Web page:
Perhaps it seemed like a good idea at the time, but having YouTube sensation Miranda Sings on Jerry Seinfeld’s Crackle show, Comedians in Cars Getting Coffee, is a culture clash that is neither funny nor particularly insightful.
As a solo act, Miranda Sings, played with brilliance by comedian and actress Colleen Ballinger, is the perfect millennial persona: She’s self-possessed, with a short attention span. Miranda has more than 2.5 million YouTube followers that attest to her popularity. Paired with Seinfeld, the net result is awkward and comes off like a father and daughter who hate each other yet are forced to occasionally see each other.
A number of reports state that Seinfeld became aware of Miranda through one of his daughters, who is a huge fan of the 28-year-old star. Thinking it would be a great way to introduce her to a wider audience, Seinfeld decided to put her in season five of his popular webseries. Season five also features Chris Rock, Jimmy Fallon, Amy Schumer, and Fred Armisen. Yes, this is the SAT question that asks, “Which of these people do not belong here?”
The episode gets off to a tepid start when Miranda pretends to not know Seinfeld. She then launches into a tirade about the car he’s driving (an Aston Martin) and argues about her homeschooling, makeup, Los Angeles traffic, and, at the restaurant, the waitress. Even stranger, she spews a series of oddly mispronounced words that are no doubt charming and humorous in other settings, but bewildering to a 60-year-old. (Yes, Seinfeld is 60.)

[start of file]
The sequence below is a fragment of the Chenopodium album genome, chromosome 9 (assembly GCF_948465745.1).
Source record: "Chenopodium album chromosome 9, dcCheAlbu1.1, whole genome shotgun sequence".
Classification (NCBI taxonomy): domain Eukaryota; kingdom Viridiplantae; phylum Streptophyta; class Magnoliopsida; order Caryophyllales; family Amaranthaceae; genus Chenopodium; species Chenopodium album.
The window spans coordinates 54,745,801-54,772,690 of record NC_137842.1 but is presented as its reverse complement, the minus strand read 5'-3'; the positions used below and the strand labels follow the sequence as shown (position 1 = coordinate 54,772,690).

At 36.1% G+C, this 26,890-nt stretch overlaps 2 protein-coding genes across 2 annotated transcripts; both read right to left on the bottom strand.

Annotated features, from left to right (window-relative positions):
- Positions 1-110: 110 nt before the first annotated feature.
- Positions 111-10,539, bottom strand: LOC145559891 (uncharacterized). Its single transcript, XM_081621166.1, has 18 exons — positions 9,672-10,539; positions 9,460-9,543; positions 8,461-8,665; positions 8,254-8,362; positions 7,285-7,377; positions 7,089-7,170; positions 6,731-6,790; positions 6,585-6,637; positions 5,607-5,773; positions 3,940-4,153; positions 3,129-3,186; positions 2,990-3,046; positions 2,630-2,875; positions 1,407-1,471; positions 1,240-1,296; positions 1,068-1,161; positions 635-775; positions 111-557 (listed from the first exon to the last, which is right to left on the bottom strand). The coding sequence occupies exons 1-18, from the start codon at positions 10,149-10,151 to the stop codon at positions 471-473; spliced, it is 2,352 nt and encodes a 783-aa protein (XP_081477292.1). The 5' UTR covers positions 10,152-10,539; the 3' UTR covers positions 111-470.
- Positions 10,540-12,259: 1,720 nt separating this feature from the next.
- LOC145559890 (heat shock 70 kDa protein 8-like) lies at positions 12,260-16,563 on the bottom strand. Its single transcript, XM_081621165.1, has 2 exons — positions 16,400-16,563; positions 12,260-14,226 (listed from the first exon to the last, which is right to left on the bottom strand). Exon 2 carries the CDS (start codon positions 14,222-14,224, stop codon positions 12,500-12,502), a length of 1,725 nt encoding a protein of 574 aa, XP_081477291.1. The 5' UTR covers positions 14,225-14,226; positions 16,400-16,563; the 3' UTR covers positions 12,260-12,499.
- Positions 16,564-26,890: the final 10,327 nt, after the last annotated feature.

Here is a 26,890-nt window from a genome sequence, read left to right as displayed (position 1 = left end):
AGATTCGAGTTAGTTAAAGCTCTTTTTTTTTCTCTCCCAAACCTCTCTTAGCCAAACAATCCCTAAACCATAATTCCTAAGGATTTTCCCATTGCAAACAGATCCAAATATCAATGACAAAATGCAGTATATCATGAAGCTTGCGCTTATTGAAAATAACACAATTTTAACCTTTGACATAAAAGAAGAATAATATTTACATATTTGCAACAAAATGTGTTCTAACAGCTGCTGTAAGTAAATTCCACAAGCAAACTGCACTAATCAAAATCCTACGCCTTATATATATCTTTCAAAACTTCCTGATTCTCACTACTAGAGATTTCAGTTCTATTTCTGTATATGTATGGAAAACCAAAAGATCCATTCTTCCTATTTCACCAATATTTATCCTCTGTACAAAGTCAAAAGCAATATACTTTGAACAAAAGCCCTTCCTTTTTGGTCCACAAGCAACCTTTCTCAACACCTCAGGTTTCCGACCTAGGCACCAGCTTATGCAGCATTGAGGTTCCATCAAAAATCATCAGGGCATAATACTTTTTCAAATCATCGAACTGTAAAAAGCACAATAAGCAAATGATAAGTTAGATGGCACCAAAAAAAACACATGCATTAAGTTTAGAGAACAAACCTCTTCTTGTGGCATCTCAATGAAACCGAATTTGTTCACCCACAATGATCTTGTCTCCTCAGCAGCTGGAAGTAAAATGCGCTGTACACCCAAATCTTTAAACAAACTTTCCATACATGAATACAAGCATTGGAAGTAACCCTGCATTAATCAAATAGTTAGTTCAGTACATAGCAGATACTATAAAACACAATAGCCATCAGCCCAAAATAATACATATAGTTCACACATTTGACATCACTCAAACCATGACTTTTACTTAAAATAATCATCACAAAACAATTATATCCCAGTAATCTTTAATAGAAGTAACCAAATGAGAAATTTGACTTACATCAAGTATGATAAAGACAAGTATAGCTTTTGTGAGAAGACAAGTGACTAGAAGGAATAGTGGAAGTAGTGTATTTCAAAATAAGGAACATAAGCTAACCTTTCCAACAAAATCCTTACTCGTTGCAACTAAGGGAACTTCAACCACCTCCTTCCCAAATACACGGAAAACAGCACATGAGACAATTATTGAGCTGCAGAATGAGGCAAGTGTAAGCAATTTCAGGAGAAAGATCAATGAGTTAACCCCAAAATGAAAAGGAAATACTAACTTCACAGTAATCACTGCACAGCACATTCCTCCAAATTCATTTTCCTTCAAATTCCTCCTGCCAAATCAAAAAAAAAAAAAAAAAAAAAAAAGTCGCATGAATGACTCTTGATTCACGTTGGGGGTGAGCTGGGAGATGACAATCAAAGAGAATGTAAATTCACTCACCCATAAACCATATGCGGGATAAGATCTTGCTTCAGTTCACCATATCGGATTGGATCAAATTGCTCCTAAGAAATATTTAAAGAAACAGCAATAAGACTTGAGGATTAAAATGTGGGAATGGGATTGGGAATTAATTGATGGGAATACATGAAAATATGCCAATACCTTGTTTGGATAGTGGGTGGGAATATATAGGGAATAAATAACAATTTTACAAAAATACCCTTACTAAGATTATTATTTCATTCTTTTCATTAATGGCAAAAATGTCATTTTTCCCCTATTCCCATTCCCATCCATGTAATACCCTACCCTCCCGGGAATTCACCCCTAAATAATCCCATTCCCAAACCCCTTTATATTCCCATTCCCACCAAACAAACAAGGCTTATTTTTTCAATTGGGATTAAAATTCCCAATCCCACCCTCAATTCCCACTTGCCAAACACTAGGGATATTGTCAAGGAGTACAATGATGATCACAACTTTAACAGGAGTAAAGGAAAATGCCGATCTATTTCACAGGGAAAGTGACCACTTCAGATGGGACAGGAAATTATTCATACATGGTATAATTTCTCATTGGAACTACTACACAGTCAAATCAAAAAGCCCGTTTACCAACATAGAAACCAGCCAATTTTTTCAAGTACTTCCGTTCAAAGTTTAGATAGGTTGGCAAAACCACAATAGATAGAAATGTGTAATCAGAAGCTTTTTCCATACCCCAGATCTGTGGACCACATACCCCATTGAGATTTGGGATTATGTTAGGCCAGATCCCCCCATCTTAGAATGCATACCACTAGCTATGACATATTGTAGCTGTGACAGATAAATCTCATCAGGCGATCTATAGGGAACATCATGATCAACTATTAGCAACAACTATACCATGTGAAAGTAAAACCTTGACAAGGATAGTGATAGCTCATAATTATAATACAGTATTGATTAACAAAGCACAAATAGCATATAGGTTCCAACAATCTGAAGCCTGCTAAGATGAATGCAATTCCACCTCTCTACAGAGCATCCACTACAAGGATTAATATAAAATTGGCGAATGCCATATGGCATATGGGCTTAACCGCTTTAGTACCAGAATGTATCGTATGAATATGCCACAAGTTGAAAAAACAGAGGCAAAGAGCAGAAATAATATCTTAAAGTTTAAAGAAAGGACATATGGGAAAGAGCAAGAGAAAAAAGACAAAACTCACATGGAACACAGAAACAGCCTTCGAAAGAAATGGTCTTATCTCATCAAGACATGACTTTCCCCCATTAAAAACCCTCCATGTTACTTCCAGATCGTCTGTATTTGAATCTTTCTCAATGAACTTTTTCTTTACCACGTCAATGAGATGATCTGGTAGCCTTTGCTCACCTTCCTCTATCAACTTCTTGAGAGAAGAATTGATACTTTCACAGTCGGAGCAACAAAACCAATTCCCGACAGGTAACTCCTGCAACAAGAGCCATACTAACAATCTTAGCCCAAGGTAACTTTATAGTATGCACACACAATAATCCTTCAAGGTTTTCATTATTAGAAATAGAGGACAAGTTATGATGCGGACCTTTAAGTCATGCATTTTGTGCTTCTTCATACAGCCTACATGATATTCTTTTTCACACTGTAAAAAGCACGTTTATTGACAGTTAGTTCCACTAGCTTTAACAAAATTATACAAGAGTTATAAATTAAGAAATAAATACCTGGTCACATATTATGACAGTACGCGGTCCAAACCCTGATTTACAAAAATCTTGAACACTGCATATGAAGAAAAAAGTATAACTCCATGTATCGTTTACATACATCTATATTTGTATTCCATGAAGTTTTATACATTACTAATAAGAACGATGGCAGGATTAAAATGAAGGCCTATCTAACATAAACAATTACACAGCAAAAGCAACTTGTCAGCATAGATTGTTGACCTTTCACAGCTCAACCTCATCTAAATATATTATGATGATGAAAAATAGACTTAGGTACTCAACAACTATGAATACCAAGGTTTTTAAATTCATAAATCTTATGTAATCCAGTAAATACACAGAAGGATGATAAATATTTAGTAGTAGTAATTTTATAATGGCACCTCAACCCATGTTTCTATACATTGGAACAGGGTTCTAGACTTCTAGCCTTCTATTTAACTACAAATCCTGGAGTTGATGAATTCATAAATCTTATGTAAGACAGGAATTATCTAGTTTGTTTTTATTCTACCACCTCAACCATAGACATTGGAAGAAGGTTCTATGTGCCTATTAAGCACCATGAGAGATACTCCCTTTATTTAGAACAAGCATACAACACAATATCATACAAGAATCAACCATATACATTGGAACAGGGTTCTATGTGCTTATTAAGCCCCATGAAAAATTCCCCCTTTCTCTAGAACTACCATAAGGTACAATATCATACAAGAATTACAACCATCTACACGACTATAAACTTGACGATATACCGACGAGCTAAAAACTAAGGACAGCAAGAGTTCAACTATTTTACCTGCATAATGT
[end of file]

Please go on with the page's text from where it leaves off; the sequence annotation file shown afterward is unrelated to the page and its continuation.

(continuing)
Seinfeld’s style of joking continually falls flat. As Miranda adjusts her lipstick, the billionaire sitcom legend says, “It’s your face, not a dead body at a crime scene.”
As the “comedy” part of the episode winds down, Miranda selects a souvenir at a Hollywood shopping mall to remember the special day. Seinfeld thinks it’s a good idea because, “I don’t think we’ll be seeing a lot of each other after this.”
After the perfunctory Acura commercial, the episode returns with a 40- second interaction between Seinfeld and Ballinger as herself. To her credit, someone looking over my shoulder as I was watching the episode was stunned and said, “Is that the same person as in the show?”
You do have to give some props to Crackle and Seinfeld for attempting to extend the footprint of his relatively older viewing audience. No doubt banter with comedians like Jay Leno, Carl Reiner, and Mel Brooks is of little interest to audiences younger than 35. This shot was a misfire, but by no means should the brains behind Comedians in Cars give up on this quest.
Screengrab via Comedians in Cars Getting Coffee